It was all fun and games Saturday night at the Gary SouthShore RailCats game against the Sioux City Explorers, a game the RailCats dubbed “Blue Line Night,” a night where Northwest Indiana Police, their families, and the community could come together and have a fun night at the game while showing appreciation to those who put their lives on the line to keep everyday citizens safe.
The game featured a silent auction where attendees could bid to own one of the jerseys worn by the RailCats team members, all of which featured a special Blue Stripe design with the names of every Indiana police officer that died in the line of duty. The entire proceeds of the auction will go to the Indiana State Police Fraternal Order of Police Memorial Foundation. In addition, several family members of police officers who perished in the line of duty were present to throw the first pitch.
“I was here to represent my son and honor him," said Coleen Schultz, the mother of Nickolaus Schultz, a Merrillville police officer who was tragically killed in 2014. “This is something that remembers him, and he was a baseball player, so we just figured it fit.”
Police officers present were happy to be a part of the festivities and see their hard work honored. While many K9 officers were in attendance, two special K9s were there to put on a demonstration for the crowd with their handlers, Corporal John Artibey of the Gary Police Department and Sergeant Jeff Eldridge of the Crown Point Police Department.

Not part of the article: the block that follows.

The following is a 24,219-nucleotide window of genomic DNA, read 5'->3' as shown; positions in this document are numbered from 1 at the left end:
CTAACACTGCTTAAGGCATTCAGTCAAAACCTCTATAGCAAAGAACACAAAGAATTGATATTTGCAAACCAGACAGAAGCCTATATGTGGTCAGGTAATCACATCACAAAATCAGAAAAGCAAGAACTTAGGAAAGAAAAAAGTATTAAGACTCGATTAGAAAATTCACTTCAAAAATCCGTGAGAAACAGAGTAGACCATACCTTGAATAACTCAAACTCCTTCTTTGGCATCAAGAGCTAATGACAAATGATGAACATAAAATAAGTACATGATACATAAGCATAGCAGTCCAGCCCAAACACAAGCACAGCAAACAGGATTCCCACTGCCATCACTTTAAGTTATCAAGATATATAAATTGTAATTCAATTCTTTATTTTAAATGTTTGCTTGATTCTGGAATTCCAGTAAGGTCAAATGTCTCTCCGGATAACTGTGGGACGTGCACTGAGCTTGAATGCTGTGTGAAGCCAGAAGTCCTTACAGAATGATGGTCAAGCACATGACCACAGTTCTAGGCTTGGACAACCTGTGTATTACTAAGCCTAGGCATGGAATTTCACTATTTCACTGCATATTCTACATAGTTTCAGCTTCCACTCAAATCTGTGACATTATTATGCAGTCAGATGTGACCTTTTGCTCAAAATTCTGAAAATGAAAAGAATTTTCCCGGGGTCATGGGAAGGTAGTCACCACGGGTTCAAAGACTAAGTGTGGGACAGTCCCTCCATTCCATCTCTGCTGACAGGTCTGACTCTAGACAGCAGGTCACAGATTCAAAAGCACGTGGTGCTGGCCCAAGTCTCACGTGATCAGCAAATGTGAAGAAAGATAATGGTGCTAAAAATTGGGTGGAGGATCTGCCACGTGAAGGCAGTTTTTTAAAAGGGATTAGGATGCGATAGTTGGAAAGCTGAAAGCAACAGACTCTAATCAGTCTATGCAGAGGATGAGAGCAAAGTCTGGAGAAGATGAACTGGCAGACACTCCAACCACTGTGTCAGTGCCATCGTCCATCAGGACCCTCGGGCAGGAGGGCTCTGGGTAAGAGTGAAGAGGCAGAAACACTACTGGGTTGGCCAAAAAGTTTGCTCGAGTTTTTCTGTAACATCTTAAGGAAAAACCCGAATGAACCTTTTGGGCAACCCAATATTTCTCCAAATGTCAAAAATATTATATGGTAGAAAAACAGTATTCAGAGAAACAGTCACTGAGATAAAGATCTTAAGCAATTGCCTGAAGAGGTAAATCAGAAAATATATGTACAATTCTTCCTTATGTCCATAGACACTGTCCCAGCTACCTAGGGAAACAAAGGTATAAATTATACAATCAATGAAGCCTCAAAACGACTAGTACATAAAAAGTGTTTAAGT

Their canine partners, Nero and Bandit respectively, ran out onto the field to take down another officer in a specially made “bite suit,” a heavily padded suit made to help train K9 officers to take down potentially dangerous criminals. After the demonstration, Officers Artibey and Eldridge were enjoying the positive attention they and their partners were getting.
“To come out and have everyone together like this, as tight-knit as the brotherhood is, to get everyone outside of work and spend time with families is awesome,” said Eldridge.
The K9 officers and their handlers, who have to put in 16 hours of training a month together in order to work, seemed glad to reach out to the community.
“We never see people in their finest moments,” said Artibey. “We’re always there to help when they’re in need. With something like this, we can actually be out there and mingle, and show people that we’re just the same. We’re just the same as you.”
Greg Jesse, a Sergeant with the Michigan City Police Department, was there in civilian clothes to enjoy the night out with his girlfriend and family. “It’s nice to have downtime,” Jesse said, “to be able to relax and hang out.”
David Kerr, Director of Marketing and Promotions for the RailCats helped put together the benefit and was proud of the way it turned out.
“You just have to recognize the job that our law enforcement officers do every day in order to make Northwest Indiana a great place to live,” said Kerr. “These people put their lives on the line and work hard will to ensure that it’s safe, so to take a moment and recognize them and give them a night off and some fun, this is absolutely something you want to do.”
Kerr and the rest of the RailCats organization worked closely with Police to make sure the event went off perfectly.
"Most of the creativity comes from our law enforcement officers, who, when we told them we wanted to do a special night, they told us what they wanted to do out here, so we just followed them,” said Kerr.
For more information on future RailCats events, please visit http://www.railcatsbaseball.com/